Russell Kirk, father of the American conservative movement, died April 29th at the age of 75 in his home in Mecosta, Michigan. Best known for his book The Conservative Mind, published in 1953, Dr. Kirk's writings have influenced two generations of conservatives in the United States and abroad.
He was a prolific writer and columnist, publishing over 30 books of fiction and non-fiction, as well as hundreds of essays and reviews. For 30 years, he edited The University Bookman, a quarterly review of books, and was the founder of Modern Age, a critical review of politics and culture. Furthermore, he lent support to the Acton Institute, since its inception in 1990, with his presence on its advisory board.
Born and raised in rural Michigan, Dr. Kirk cultivated an attachment to the land and an admiration for ruggedly independent agrarian communities. He graduated from Michigan State College in 1940, and went on to graduate school to study history at Duke University. In 1942, he was drafted into the military and spent the rest of the conflict in Utah.
His war-time experience heightened his distrust of state power. Letters during this period revealed his opposition to conscription, military inefficiency, governmental bureaucracy, “paternalism” and socialist economics; he feared that New Dealers would doom the United States to collectivist economic tyranny. His time in the military, however, gave him an opportunity to further his knowledge of the classics, to prepare himself for further studies following military service. Soon after the war, he attended St. Andrews University in Scotland, writing his doctorate on the Anglo-American conservative intellectual tradition, which later became The Conservative Mind.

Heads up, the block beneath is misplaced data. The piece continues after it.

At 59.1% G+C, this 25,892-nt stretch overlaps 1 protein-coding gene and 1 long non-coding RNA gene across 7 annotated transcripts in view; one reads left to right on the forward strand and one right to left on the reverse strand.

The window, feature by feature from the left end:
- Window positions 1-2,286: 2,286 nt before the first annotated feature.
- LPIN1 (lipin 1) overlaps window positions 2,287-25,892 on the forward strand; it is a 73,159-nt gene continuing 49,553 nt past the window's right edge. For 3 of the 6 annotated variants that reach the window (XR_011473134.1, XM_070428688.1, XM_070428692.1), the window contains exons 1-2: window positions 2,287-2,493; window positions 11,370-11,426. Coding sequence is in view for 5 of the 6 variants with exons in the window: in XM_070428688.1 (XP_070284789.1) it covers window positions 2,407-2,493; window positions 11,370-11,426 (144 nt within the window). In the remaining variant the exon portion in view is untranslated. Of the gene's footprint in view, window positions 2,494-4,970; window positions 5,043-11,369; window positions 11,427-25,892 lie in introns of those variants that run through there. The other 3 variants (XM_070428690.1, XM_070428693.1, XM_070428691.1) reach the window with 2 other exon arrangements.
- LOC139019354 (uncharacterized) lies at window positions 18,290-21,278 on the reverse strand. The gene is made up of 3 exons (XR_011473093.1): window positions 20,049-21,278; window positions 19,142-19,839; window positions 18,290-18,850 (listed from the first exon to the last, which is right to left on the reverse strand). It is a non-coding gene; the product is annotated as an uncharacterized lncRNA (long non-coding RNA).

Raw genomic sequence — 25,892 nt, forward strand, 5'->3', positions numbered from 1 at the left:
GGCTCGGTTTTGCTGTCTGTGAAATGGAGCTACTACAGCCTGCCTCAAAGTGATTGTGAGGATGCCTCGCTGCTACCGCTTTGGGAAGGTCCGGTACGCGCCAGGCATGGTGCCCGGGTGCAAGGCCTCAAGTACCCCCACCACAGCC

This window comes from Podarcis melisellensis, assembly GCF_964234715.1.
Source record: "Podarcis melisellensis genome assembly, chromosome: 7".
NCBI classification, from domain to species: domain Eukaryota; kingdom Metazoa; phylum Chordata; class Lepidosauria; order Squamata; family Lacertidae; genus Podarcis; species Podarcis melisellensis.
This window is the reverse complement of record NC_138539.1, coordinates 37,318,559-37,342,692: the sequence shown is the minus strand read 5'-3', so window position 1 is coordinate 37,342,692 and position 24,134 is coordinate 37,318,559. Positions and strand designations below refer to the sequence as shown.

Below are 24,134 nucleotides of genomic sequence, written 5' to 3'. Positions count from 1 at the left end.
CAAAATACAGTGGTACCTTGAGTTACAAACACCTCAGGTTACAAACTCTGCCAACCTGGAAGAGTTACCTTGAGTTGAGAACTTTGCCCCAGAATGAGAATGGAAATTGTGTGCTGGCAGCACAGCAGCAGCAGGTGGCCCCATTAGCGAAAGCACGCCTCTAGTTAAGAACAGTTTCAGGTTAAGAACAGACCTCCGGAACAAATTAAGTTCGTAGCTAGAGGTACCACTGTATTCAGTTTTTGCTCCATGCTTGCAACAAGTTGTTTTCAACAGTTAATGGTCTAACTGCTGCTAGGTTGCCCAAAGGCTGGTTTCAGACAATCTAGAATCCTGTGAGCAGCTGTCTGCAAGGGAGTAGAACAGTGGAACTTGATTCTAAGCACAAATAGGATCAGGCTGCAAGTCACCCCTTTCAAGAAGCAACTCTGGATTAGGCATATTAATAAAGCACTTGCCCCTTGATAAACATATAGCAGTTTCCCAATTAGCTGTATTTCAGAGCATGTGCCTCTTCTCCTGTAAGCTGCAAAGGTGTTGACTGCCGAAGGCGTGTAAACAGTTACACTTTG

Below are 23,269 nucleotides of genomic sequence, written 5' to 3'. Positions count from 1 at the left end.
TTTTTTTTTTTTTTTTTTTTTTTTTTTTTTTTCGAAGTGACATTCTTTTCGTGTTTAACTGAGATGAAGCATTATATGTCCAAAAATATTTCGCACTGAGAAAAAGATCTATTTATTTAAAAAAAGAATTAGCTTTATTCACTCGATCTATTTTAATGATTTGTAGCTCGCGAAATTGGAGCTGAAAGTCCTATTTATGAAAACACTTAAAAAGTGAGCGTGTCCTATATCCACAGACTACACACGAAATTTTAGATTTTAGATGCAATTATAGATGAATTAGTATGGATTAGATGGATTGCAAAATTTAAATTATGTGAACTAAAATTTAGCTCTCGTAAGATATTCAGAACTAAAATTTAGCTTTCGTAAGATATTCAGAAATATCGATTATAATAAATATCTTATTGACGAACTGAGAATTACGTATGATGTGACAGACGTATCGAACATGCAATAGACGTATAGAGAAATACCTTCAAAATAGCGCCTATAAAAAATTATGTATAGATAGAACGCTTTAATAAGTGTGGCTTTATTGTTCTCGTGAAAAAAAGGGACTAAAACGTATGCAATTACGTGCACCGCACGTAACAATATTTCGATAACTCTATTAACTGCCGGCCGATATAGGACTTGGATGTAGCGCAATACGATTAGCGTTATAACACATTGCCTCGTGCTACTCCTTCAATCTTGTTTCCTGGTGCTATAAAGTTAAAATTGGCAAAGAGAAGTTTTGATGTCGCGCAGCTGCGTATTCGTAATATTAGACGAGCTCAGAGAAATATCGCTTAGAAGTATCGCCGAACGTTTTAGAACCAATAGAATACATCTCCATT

In it, Dr. Kirk laid out the six principles of his philosophy: 1) political problems are fundamentally moral and religious problems because a divine intent rules society and conscience; 2) recognition of the need to cultivate affection for the multiplicity and variety of traditional life and custom, in opposition to the narrow and reductionist ideologies of equalitarian and utilitarian social schemes; 3) order and class must be accepted as natural and necessary prerequisites for social harmony; 4) the connection between property and freedom is inseparable and economic leveling undermines economic growth; 5) preference for prescription, tradition and sound prejudice over grand social theories of alienated intellectuals whose ideas, when applied as public policy, free man's anarchic impulses; 6) change is not identical to reform.
Dr. Russell Kirk persistently engaged contemporary liberalism in an articulate and intelligent manner not merely to criticize his foes but to provide a positive alternative that justified the preservation of what he called the 'permanent things' while letting loose the power of the 'moral imagination.' His Catholic sacramental vision brought to the printed page a view of humanity that was colorful and mysterious, composed of a panoply of traditions and customs guided by natural law. Constantly threatened, this richness of Truth he devoted his whole life to defend.
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